Google security lieutenants can't get a break. Over the past week, they've taken a public pounding, following reports of at least four previously undisclosed holes that included new cracks in Gmail and weaknesses that jeopardize the privacy of those who rely on the site to organize photos or administer their websites.
Pwnd by Billy (BK) Rios
Now comes a post from the Billy (BK) Rios Blog that demonstrates yet another way to siphon contacts; the code could be easily modified to steal email and other data users may entrust to the Google.com domain.
Google bug squashers fixed the bug, but not before we witnessed it first hand. We set up our own Google account for purposes of testing the proof-of-concept code and within 10 seconds it exposed our sole Gmail contact. (A screen shot is provided to the right.) Note: for the exploit to work, the user had to be logged in to Google.
The proof-of concept code draws on a weakness in the way Google Docs handles cross-domain requests. An attacker can create a standard Flash object on a malicious server that links to a Google Docs file titled Crossdomain.xml and gain full access to the victim's Google contents, according to the post.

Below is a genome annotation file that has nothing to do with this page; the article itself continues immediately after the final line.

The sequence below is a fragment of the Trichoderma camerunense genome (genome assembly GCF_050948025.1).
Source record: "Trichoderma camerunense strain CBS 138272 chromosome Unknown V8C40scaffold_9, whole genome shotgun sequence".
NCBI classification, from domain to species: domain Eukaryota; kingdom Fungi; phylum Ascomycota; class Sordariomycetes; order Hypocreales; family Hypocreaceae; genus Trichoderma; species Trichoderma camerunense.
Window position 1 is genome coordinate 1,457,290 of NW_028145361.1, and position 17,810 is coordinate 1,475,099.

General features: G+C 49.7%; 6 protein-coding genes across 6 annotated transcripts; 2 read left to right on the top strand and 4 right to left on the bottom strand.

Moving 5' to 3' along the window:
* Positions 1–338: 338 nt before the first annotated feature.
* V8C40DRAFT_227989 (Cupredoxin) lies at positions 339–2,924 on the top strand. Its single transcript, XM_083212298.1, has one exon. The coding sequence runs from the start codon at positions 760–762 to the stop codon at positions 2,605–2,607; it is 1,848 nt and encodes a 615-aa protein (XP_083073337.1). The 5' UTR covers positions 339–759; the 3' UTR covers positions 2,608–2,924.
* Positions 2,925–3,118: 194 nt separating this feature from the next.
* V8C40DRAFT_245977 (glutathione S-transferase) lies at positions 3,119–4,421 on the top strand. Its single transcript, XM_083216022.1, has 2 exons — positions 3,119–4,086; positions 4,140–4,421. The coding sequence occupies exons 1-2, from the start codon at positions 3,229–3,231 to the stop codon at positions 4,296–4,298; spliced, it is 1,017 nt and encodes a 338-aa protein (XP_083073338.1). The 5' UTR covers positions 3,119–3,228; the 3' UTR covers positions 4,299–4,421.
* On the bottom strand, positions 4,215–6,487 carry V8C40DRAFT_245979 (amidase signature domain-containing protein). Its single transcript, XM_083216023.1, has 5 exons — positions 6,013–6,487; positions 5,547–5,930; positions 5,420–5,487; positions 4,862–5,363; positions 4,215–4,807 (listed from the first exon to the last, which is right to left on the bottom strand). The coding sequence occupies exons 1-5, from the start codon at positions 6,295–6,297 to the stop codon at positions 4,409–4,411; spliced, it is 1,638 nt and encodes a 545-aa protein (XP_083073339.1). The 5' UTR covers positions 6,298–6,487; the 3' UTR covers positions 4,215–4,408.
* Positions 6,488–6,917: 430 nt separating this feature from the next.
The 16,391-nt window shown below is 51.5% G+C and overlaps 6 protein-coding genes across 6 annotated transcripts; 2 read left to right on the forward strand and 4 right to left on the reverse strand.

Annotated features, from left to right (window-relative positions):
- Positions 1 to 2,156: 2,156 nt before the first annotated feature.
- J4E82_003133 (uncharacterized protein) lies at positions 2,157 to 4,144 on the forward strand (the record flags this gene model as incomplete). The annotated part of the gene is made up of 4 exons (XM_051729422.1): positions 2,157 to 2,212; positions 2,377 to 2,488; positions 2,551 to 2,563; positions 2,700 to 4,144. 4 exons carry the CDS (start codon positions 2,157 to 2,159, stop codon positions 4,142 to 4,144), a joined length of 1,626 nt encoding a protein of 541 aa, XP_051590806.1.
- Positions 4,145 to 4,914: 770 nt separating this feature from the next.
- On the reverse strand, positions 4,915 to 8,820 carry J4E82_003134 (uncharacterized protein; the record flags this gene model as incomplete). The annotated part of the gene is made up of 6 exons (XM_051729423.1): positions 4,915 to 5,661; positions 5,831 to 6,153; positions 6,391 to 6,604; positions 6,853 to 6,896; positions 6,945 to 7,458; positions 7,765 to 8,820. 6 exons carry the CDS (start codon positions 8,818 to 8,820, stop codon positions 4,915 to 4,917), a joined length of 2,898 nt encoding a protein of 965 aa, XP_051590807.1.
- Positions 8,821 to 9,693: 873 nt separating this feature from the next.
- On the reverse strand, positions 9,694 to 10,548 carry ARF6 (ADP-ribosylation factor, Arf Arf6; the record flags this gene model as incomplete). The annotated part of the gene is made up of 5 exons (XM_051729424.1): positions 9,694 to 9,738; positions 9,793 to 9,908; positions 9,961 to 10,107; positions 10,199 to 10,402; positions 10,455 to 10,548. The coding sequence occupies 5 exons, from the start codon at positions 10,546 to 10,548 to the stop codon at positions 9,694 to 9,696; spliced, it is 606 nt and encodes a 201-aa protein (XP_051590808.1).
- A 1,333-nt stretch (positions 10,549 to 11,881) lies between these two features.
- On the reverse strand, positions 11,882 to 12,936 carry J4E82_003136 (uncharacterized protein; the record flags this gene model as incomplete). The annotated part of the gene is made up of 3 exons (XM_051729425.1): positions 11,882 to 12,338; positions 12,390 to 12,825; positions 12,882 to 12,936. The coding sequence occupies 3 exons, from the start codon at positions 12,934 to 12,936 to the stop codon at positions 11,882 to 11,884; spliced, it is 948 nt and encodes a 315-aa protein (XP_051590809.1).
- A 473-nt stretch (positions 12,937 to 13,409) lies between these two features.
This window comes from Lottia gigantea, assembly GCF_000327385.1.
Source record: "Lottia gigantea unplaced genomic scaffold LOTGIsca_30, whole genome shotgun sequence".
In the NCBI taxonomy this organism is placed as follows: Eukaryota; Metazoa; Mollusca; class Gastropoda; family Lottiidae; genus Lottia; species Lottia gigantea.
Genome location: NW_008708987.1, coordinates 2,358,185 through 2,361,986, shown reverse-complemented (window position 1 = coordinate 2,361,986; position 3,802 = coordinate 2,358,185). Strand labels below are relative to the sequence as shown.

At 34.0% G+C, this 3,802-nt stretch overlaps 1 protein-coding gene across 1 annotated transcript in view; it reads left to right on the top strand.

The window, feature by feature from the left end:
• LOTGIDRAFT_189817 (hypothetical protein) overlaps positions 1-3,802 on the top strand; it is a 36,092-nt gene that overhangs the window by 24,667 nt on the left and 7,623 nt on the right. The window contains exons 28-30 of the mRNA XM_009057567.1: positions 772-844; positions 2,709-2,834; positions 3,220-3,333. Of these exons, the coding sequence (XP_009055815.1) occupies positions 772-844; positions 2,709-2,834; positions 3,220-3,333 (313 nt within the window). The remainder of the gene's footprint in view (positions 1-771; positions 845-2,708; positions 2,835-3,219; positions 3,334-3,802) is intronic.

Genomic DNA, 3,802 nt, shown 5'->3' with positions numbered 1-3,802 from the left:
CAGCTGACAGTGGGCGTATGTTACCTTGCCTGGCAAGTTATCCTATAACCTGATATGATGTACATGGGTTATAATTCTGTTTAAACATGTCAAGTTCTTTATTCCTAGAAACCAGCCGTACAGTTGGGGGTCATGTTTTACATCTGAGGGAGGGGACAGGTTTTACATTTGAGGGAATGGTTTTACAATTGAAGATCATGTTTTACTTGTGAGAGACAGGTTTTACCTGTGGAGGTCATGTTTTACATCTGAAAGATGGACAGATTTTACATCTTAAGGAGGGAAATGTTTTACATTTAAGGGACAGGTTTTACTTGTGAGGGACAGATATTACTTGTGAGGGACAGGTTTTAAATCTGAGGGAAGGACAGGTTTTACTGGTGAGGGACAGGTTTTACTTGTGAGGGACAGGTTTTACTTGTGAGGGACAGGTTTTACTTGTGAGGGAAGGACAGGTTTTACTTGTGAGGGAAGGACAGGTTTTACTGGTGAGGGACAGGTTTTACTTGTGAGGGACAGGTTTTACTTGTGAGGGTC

"The PoC just displays your contact list, but I have full access to the Google.com domain, so the sky is the limit (aka I can read all your email too)," the author wrote. "It seems that Google has taken some measures to sanitize for XSS ... but it seems that their focus on XSS may have caused them t miss a different type of cross domain exposure."
XSS is shorthand for cross site scripts, a means of injecting unauthorized code by making it appear as if it's hosted by a trusted website. At least three of the four previous Google vulnerabilities were based on XSS weaknesses, but this one is not. Instead it exploits a related bu new method for making cross domain requests.
"Google takes the security of our users' information very seriously," a Google spokeswoman said. "We worked quickly to address the recently reported vulnerability, and we have rolled out a fix."
The speed with which the flaw was fixed is testament to efficacy of Google's security team. It also speaks to one of the silver linings of web-based vulnerabilities, which frequently can be patched by applying new code on a single server. By comparison, software makes such as Microsoft and Apple must push out updates to millions of individual machines. ®